A POPULATION is all the organisms of the same group or species , which live in a particular geographical area , and have the capability of interbreeding.
The area that is used to define a sexual population is defined as the area where inter-breeding is potentially possible between any pair within the area, and where the probability of interbreeding is greater than the probability of cross-breeding with individuals from other areas.
In sociology , population refers to a collection of humans .
* 1 Population genetics (ecology)
* 2 World human population
* 2.1 Predicted growth and decline * 2.2 Control
* 3 See also * 4 References * 5 External links
POPULATION GENETICS (ECOLOGY)
In population genetics a sexual population is a set of organisms in which any pair of members can breed together. This means that they can regularly exchange gametes to produce normally-fertile offspring, and such a breeding group is also known therefore as a Gamo deme. This also implies that all members belong to the same species. If the Gamo deme is very large (theoretically, approaching infinity), and all gene alleles are uniformly distributed by the gametes within it, the Gamo deme is said to be panmictic. Under this state, allele (gamete ) frequencies can be converted to genotype (zygote ) frequencies by expanding an appropriate quadratic equation , as shown by Sir Ronald Fisher in his establishment of quantitative genetics.
This seldom occurs in nature: localization of gamete exchange – through dispersal limitations, preferential mating, cataclysm, or other cause – may lead to small actual Gamo demes which exchange gametes reasonably uniformly within themselves but are virtually separated from their neighboring Gamo demes. However, there may be low frequencies of exchange with these neighbors. This may be viewed as the breaking up of a large sexual population (panmictic) into smaller overlapping sexual populations. This failure of panmixia leads to two important changes in overall population structure: (1) the component Gamo demos vary (through gamete sampling) in their allele frequencies when compared with each other and with the theoretical panmictic original (this is known as dispersion, and its details can be estimated using expansion of an appropriate binomial equation ); and (2) the level of homozygosity rises in the entire collection of Gamo demes. The overall rise in homozygosity is quantified by the inbreeding coefficient (f or φ). Note that all homozygotes are increased in frequency – both the deleterious and the desirable. The mean phenotype of the Gamo demes collection is lower than that of the panmictic original – which is known as inbreeding depression. It is most important to note, however, that some dispersion lines will be superior to the panmictic original, while some will be about the same, and some will be inferior. The probabilities of each can be estimated from those binomial equations. In plant and animal breeding , procedures have been developed which deliberately utilize the effects of dispersion (such as line breeding, pure-line breeding, backcrossing). It can be shown that dispersion-assisted selection leads to the greatest genetic advance (ΔG=change in the phenotypic mean), and is much more powerful than selection acting without attendant dispersion. This is so for both allogamous (random fertilization) and autogamous (self-fertilization) Gamo demes.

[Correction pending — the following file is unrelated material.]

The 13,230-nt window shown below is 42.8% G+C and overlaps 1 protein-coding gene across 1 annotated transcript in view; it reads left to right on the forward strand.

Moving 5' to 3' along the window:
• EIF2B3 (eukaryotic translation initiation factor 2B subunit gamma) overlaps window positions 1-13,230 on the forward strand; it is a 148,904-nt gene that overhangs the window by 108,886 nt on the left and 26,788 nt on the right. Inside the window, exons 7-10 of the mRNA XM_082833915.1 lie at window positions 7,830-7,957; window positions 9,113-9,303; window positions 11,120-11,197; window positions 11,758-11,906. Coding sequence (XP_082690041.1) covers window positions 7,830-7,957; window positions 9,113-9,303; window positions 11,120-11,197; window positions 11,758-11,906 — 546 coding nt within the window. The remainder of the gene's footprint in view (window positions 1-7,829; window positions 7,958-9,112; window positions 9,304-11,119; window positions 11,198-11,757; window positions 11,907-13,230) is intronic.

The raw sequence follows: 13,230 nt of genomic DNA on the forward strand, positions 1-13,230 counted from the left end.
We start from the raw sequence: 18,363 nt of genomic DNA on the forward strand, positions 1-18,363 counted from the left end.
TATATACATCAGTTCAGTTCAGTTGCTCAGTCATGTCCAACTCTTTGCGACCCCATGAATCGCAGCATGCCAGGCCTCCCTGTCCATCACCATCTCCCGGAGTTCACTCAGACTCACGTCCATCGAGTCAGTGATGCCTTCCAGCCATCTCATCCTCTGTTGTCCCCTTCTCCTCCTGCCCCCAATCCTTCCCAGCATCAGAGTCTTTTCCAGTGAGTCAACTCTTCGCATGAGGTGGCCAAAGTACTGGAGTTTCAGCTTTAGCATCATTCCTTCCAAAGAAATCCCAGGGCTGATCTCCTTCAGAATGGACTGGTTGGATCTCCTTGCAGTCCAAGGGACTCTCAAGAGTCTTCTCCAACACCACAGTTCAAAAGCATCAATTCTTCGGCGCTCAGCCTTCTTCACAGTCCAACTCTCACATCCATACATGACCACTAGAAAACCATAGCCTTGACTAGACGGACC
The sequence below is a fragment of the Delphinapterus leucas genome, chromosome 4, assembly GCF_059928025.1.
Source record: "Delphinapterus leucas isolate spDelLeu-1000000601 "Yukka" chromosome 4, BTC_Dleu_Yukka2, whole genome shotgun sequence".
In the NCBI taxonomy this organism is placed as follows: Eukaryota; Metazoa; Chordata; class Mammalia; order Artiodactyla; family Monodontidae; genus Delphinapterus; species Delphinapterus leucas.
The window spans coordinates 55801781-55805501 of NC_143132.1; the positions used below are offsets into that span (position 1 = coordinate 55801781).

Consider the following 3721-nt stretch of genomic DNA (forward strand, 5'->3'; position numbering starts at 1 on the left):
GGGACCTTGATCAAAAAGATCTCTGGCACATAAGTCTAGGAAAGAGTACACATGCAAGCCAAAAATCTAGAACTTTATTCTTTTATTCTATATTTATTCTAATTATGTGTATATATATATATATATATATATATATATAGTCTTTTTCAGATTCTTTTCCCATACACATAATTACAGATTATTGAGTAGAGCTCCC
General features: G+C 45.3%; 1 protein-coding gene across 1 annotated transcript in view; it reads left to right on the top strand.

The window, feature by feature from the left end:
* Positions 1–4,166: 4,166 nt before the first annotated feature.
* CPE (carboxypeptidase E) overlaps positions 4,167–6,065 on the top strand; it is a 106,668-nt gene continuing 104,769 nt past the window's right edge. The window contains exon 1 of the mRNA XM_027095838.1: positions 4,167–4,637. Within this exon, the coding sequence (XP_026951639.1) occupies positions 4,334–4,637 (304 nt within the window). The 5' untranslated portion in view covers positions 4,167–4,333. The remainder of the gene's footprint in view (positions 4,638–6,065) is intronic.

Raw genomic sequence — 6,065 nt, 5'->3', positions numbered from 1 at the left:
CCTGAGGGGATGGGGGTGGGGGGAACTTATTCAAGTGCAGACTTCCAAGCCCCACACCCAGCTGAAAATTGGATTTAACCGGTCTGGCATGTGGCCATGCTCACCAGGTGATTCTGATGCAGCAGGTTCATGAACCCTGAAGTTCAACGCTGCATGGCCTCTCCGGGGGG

In ecology, the population of a certain species in a certain area can be estimated using the Lincoln Index .
WORLD HUMAN POPULATION
As of today's date, the world's population is estimated by the United
States Census Bureau to be 7.524 billion . The US Census Bureau
estimates the 7 billion number was surpassed on 12 March 2012.
According to a separate estimate by the United Nations, Earth’s
population exceeded seven billion in October 2011, a milestone that
offers unprecedented challenges and opportunities to all of humanity,
According to papers published by the United States Census Bureau, the
world population hit 6.5 billion on 24 February 2006. The United
Researcher Carl Haub calculated that a total of over 100 billion people have probably been born in the last 2000 years.
PREDICTED GROWTH AND DECLINE
The years taken for every billion people to be added to the
world's population, and the years that population was reached (with
future estimates). Main article:
In the future, the world's population is expected to peak, after
which it will decline due to economic reasons, health concerns, land
exhaustion and environmental hazards. According to one report, it is
very likely that the world's population will stop growing before the
end of the 21st century. Further, there is some likelihood that
population will actually decline before 2100.
The population pattern of less-developed regions of the world in recent years has been marked by gradually declining birth rates. These followed an earlier sharp reduction in death rates. This transition from high birth and death rates to low birth and death rates is often referred to as the demographic transition .
In the 1970s, tension grew between population control advocates and women's health activists who advanced women's reproductive rights as part of a human rights -based approach. Growing opposition to the narrow population control focus led to a significant change in population control policies in the early 1980s.
* ^ "Population". Biology Online. Retrieved 5 December 2012.
* ^ "Definition of population (biology)". Oxford Dictionaries.
Oxford University Press. Retrieved 5 December 2012. a community of
animals, plants, or humans among whose members interbreeding occurs
* ^ Hartl, Daniel (2007). Principles of